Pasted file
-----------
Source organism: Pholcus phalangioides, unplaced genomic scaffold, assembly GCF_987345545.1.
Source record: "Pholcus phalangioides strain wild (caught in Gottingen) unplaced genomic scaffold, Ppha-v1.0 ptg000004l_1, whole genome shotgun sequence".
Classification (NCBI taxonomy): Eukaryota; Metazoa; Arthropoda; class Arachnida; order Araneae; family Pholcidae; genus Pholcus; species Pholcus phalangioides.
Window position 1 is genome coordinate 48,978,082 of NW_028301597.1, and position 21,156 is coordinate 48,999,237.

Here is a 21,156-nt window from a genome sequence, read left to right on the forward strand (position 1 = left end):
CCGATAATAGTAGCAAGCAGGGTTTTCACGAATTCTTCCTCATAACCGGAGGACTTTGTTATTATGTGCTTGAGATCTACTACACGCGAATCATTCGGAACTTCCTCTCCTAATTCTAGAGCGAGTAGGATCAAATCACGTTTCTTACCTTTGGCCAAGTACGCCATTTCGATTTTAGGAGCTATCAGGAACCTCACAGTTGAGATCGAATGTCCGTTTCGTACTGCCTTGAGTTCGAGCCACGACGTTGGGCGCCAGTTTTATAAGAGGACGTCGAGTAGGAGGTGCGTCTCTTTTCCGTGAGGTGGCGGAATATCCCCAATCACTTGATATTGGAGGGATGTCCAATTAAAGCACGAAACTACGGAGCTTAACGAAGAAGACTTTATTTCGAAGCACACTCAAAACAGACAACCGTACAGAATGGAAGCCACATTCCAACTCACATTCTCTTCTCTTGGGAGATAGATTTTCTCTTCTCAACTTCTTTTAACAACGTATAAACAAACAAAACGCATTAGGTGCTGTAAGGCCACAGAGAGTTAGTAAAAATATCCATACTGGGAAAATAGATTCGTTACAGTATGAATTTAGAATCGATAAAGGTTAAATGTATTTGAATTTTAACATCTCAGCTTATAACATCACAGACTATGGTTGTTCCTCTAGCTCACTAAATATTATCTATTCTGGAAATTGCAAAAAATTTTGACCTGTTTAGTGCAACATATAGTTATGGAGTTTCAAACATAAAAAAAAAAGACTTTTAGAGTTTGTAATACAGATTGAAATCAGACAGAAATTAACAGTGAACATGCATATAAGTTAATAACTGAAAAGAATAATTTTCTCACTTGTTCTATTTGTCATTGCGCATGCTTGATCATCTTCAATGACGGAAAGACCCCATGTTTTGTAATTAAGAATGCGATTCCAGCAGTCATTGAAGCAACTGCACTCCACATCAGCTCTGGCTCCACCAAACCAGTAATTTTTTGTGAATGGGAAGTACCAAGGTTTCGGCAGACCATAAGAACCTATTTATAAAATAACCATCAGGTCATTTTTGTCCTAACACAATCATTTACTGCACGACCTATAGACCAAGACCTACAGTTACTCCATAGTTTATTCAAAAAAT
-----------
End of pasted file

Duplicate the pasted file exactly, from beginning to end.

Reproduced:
Source organism: Pholcus phalangioides, unplaced genomic scaffold, assembly GCF_987345545.1.
Source record: "Pholcus phalangioides strain wild (caught in Gottingen) unplaced genomic scaffold, Ppha-v1.0 ptg000004l_1, whole genome shotgun sequence".
Classification (NCBI taxonomy): Eukaryota; Metazoa; Arthropoda; class Arachnida; order Araneae; family Pholcidae; genus Pholcus; species Pholcus phalangioides.
Window position 1 is genome coordinate 48,978,082 of NW_028301597.1, and position 21,156 is coordinate 48,999,237.

Here is a 21,156-nt window from a genome sequence, read left to right on the forward strand (position 1 = left end):
CCGATAATAGTAGCAAGCAGGGTTTTCACGAATTCTTCCTCATAACCGGAGGACTTTGTTATTATGTGCTTGAGATCTACTACACGCGAATCATTCGGAACTTCCTCTCCTAATTCTAGAGCGAGTAGGATCAAATCACGTTTCTTACCTTTGGCCAAGTACGCCATTTCGATTTTAGGAGCTATCAGGAACCTCACAGTTGAGATCGAATGTCCGTTTCGTACTGCCTTGAGTTCGAGCCACGACGTTGGGCGCCAGTTTTATAAGAGGACGTCGAGTAGGAGGTGCGTCTCTTTTCCGTGAGGTGGCGGAATATCCCCAATCACTTGATATTGGAGGGATGTCCAATTAAAGCACGAAACTACGGAGCTTAACGAAGAAGACTTTATTTCGAAGCACACTCAAAACAGACAACCGTACAGAATGGAAGCCACATTCCAACTCACATTCTCTTCTCTTGGGAGATAGATTTTCTCTTCTCAACTTCTTTTAACAACGTATAAACAAACAAAACGCATTAGGTGCTGTAAGGCCACAGAGAGTTAGTAAAAATATCCATACTGGGAAAATAGATTCGTTACAGTATGAATTTAGAATCGATAAAGGTTAAATGTATTTGAATTTTAACATCTCAGCTTATAACATCACAGACTATGGTTGTTCCTCTAGCTCACTAAATATTATCTATTCTGGAAATTGCAAAAAATTTTGACCTGTTTAGTGCAACATATAGTTATGGAGTTTCAAACATAAAAAAAAAAGACTTTTAGAGTTTGTAATACAGATTGAAATCAGACAGAAATTAACAGTGAACATGCATATAAGTTAATAACTGAAAAGAATAATTTTCTCACTTGTTCTATTTGTCATTGCGCATGCTTGATCATCTTCAATGACGGAAAGACCCCATGTTTTGTAATTAAGAATGCGATTCCAGCAGTCATTGAAGCAACTGCACTCCACATCAGCTCTGGCTCCACCAAACCAGTAATTTTTTGTGAATGGGAAGTACCAAGGTTTCGGCAGACCATAAGAACCTATTTATAAAATAACCATCAGGTCATTTTTGTCCTAACACAATCATTTACTGCACGACCTATAGACCAAGACCTACAGTTACTCCATAGTTTATTCAAAAAAT